Jump to ContentJump to Main Navigation
Propaganda, Censorship and Irish Neutrality in the Second World War$
Users without a subscription are not able to see the full content.

Robert Cole

Print publication date: 2006

Print ISBN-13: 9780748622771

Published to Edinburgh Scholarship Online: March 2012

DOI: 10.3366/edinburgh/9780748622771.001.0001

Show Summary Details
Page of

PRINTED FROM EDINBURGH SCHOLARSHIP ONLINE (www.edinburgh.universitypressscholarship.com). (c) Copyright Edinburgh University Press, 2021. All Rights Reserved. An individual user may print out a PDF of a single chapter of a monograph in ESO for personal use.date: 19 September 2021

From ‘Operation Barbarossa’ to Pearl Harbor: June–December 1941

From ‘Operation Barbarossa’ to Pearl Harbor: June–December 1941

Chapter:
(p.85) 5 From ‘Operation Barbarossa’ to Pearl Harbor: June–December 1941
Source:
Propaganda, Censorship and Irish Neutrality in the Second World War
Author(s):

Robert Cole

Publisher:
Edinburgh University Press
DOI:10.3366/edinburgh/9780748622771.003.0006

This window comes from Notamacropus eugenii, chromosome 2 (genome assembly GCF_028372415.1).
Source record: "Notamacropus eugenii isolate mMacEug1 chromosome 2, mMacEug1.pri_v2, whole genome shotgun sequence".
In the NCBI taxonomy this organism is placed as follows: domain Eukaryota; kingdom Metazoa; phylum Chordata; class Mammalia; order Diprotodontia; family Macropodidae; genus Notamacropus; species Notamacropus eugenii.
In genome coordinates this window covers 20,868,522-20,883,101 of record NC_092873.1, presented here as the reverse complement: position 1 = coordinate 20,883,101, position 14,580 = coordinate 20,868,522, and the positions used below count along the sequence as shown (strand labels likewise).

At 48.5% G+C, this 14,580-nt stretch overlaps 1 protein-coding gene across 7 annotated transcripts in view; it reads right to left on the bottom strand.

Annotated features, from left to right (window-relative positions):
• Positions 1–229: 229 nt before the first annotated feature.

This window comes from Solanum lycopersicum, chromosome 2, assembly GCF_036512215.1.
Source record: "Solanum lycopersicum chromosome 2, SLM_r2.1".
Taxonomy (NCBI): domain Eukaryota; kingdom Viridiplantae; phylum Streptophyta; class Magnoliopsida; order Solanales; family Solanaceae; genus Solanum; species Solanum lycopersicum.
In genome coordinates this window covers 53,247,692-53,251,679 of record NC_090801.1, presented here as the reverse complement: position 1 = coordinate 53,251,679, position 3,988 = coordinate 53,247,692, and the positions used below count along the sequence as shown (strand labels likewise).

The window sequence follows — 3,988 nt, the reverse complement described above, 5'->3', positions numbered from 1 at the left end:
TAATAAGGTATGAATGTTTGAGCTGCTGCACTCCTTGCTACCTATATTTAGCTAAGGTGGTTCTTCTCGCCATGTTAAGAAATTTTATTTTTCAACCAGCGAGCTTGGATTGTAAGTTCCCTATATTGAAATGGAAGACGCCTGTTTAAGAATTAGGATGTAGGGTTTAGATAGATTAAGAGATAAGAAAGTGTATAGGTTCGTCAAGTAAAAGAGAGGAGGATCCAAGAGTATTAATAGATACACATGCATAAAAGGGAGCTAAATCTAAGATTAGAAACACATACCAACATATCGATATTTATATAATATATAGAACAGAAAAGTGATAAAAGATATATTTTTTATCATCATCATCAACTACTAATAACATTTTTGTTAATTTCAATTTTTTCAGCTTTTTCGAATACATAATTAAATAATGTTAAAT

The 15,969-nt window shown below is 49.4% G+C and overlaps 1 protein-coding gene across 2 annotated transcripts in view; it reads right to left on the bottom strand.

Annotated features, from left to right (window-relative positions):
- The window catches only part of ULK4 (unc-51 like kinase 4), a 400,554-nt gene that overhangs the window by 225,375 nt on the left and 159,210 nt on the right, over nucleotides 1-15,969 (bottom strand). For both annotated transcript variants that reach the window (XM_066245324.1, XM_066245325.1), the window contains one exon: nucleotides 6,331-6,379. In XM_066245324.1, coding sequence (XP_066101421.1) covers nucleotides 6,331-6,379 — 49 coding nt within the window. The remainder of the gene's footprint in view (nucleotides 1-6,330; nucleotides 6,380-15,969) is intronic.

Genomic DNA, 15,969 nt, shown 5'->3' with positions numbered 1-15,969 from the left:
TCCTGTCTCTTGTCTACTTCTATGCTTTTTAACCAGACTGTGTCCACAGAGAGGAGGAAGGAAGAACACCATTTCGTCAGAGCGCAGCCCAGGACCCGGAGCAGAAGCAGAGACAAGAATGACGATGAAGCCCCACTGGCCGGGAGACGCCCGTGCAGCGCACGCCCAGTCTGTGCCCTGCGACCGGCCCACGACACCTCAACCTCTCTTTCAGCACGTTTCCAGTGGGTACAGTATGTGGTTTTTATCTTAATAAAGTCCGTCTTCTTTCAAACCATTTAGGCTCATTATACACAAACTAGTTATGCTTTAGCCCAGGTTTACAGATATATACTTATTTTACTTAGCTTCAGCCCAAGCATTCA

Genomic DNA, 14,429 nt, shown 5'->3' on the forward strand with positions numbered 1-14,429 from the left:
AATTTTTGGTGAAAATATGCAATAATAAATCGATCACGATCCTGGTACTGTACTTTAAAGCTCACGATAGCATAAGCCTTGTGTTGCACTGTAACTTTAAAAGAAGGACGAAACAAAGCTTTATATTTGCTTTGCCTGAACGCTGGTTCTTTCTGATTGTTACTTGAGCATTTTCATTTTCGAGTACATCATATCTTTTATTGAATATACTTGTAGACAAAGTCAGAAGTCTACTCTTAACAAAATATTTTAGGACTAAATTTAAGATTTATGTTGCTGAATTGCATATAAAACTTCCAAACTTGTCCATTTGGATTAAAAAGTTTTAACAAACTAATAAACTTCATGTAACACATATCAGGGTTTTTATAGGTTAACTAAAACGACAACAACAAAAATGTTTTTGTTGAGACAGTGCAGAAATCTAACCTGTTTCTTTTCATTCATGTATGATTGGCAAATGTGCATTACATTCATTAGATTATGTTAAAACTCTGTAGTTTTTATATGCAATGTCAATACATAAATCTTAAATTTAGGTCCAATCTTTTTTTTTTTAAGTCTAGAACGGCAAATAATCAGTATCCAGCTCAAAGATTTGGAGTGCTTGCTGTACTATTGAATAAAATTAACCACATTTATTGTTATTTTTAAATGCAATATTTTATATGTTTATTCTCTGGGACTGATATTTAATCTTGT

With the launch of ‘Operation Barbarossa’, as the Germans termed the invasion of Russia, the war of words over Eire neutrality expanded – and took on a few variations in direction as well. Irish Americans were growing more antagonistic towards America's increasingly pro-British interpretation of neutrality. Pro-Eire Irish-American propaganda did not end with assaults on the American Irish Defense Association. Eire appeared almost amenable to British Catholic propaganda compared to the Irish audience in America, at least as it was represented in the Irish-American press. The censor was much harder on the Eire press, which had a significantly larger circulation. Then came 7 December, and the bombing of Pearl Harbor. The United States was catapulted into the thick of the global conflict, and in 1942 would emerge as an ‘official’ participant alongside Britain in the war of words over Eire neutrality.

Keywords:   Operation Barbarossa, Pearl Harbor, war of words, Eire neutrality, propaganda, United States, Britain

Edinburgh Scholarship Online requires a subscription or purchase to access the full text of books within the service. Public users can however freely search the site and view the abstracts and keywords for each book and chapter.

Please, subscribe or login to access full text content.

If you think you should have access to this title, please contact your librarian.

To troubleshoot, please check our FAQs, and if you can't find the answer there, please contact us.